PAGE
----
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exit() argument evaluation

 
 
Dr. Peter Dintelmann
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      09-08-2003
Hi,

perl -le 'print 4==7 ? 0 : 1'

produces "1" as output and

perl -e 'die 4==7 ? 0 : 1'

produces "1 at -e line 1.". But

perl -e 'exit 4==7 ? 0 : 1'

sets the exit code to 4 instead of 1 (using brackets around the
argument of exit() changes this).

Is there any reason for this behaviour?

Peter Dintelmann

 
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John W. Krahn
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      09-08-2003
"Dr. Peter Dintelmann" wrote:
>
> perl -le 'print 4==7 ? 0 : 1'
>
> produces "1" as output and
>
> perl -e 'die 4==7 ? 0 : 1'
>
> produces "1 at -e line 1.". But
>
> perl -e 'exit 4==7 ? 0 : 1'
>
> sets the exit code to 4 instead of 1 (using brackets around the
> argument of exit() changes this).
>
> Is there any reason for this behaviour?



perldoc perlop
[snip]
nonassoc named unary operators
nonassoc < > <= >= lt gt le ge
nonassoc == != <=> eq ne cmp
left &
left | ^
left &&
left ||
nonassoc .. ...
right ?:
right = += -= *= etc.
left , =>
nonassoc list operators (rightward)


exit (a named unary operator) has higher precedence than == while print
and die (list operators (rightward)) have lower precedence.


John
--
use Perl;
program
fulfillment
 
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Trent Curry
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      09-08-2003
"John W. Krahn" <(E-Mail Removed)> wrote in message
news:(E-Mail Removed)...
> "Dr. Peter Dintelmann" wrote:
> >
> > perl -le 'print 4==7 ? 0 : 1'
> >
> > produces "1" as output and
> >
> > perl -e 'die 4==7 ? 0 : 1'
> >
> > produces "1 at -e line 1.". But
> >
> > perl -e 'exit 4==7 ? 0 : 1'
> >
> > sets the exit code to 4 instead of 1 (using brackets around the
> > argument of exit() changes this).
> >
> > Is there any reason for this behaviour?

>
>
> perldoc perlop
> [snip]
> nonassoc named unary operators
> nonassoc < > <= >= lt gt le ge
> nonassoc == != <=> eq ne cmp
> left &
> left | ^
> left &&
> left ||
> nonassoc .. ...
> right ?:
> right = += -= *= etc.
> left , =>
> nonassoc list operators (rightward)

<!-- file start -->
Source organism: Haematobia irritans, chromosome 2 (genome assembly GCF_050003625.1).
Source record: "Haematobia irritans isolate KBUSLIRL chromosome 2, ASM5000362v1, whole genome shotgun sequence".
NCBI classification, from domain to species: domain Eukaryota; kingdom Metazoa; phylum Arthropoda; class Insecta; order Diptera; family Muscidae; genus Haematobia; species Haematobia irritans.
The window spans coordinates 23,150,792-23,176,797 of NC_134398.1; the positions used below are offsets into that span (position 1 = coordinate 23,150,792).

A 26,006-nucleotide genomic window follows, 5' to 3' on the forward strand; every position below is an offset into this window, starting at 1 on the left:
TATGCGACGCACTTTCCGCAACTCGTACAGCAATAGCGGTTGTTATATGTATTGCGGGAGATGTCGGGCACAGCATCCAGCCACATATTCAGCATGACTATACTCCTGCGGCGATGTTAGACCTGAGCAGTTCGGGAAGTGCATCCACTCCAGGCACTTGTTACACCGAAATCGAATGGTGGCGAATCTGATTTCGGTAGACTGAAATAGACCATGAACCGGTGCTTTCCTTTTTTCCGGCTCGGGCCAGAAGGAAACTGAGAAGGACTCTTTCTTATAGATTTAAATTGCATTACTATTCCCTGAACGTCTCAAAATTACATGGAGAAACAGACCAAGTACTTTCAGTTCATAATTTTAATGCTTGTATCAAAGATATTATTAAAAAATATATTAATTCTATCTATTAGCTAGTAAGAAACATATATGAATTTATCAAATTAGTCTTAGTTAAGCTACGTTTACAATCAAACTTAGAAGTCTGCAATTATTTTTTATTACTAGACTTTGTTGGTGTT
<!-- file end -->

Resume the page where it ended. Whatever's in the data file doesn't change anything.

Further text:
>
>
> exit (a named unary operator) has higher precedence than == while print
> and die (list operators (rightward)) have lower precedence.


Quite right. So the moral of this story is, when in doubt, add a set of ()'s
the expression in question:

perl -e 'exit (4==7 ? 0 : 1)'


 
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Dr. Peter Dintelmann
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      09-10-2003
Hi John,

"John W. Krahn" <(E-Mail Removed)> wrote in message
news:(E-Mail Removed)...

[snip]

> exit (a named unary operator) has higher precedence than == while print
> and die (list operators (rightward)) have lower precedence.



ok; this was a fairly stupid question, sorry. It seems that I expected
unary builtins to behave like list operators called with a one element
list. Is this counter-intuitive ?

Peter


 
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Trent Curry
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Posts: n/a
 
      09-10-2003
Dr. Peter Dintelmann wrote:
> Hi John,
>
> "John W. Krahn" <(E-Mail Removed)> wrote in message
> news:(E-Mail Removed)...
>
> [snip]
>
>> exit (a named unary operator) has higher precedence than == while
>> print and die (list operators (rightward)) have lower precedence.

>
>
> ok; this was a fairly stupid question, sorry. It seems that I
> expected unary builtins to behave like list operators called with
> a one element list. Is this counter-intuitive ?
>
> Peter


Wel, I'd say that seems to be how it (read unary) is supposed to behave. If
you use it as you've written it in your subject lines (with the ()s ), then
that solves it.


 
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Quantum Mechanic
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      09-10-2003
"Dr. Peter Dintelmann" <(E-Mail Removed)> wrote:
> ok; this was a fairly stupid question, sorry. It seems that I expected
> unary builtins to behave like list operators called with a one element
> list. Is this counter-intuitive ?


This behavior was most likely chosen to follow the DWIM philosophy --
more often than not, you want named unary operators to grab just one
thing. If they behaved like list operators, and grabbed more than one
thing, what would they do with the extra?

Also, when it doesn't DWIM, it is more likely to generate an obvious
error, rather than eliminate parts or the whole of the following
expression. [Odd behavior is more noticeable than missing behavior.]
The result of a DDWIM [Doesn't DWIM] is more likely to be easily
associated [by the programmer] with the first "list" element, and
using parens should follow.

It might be interesting to have a pipe syntax, so you could have
written:

4==7 ? 0 : 1 | exit

[But then when 4 *does* equal 7, is the result 0, exit(0), or exit(1)?
You'd still need parens.]
 
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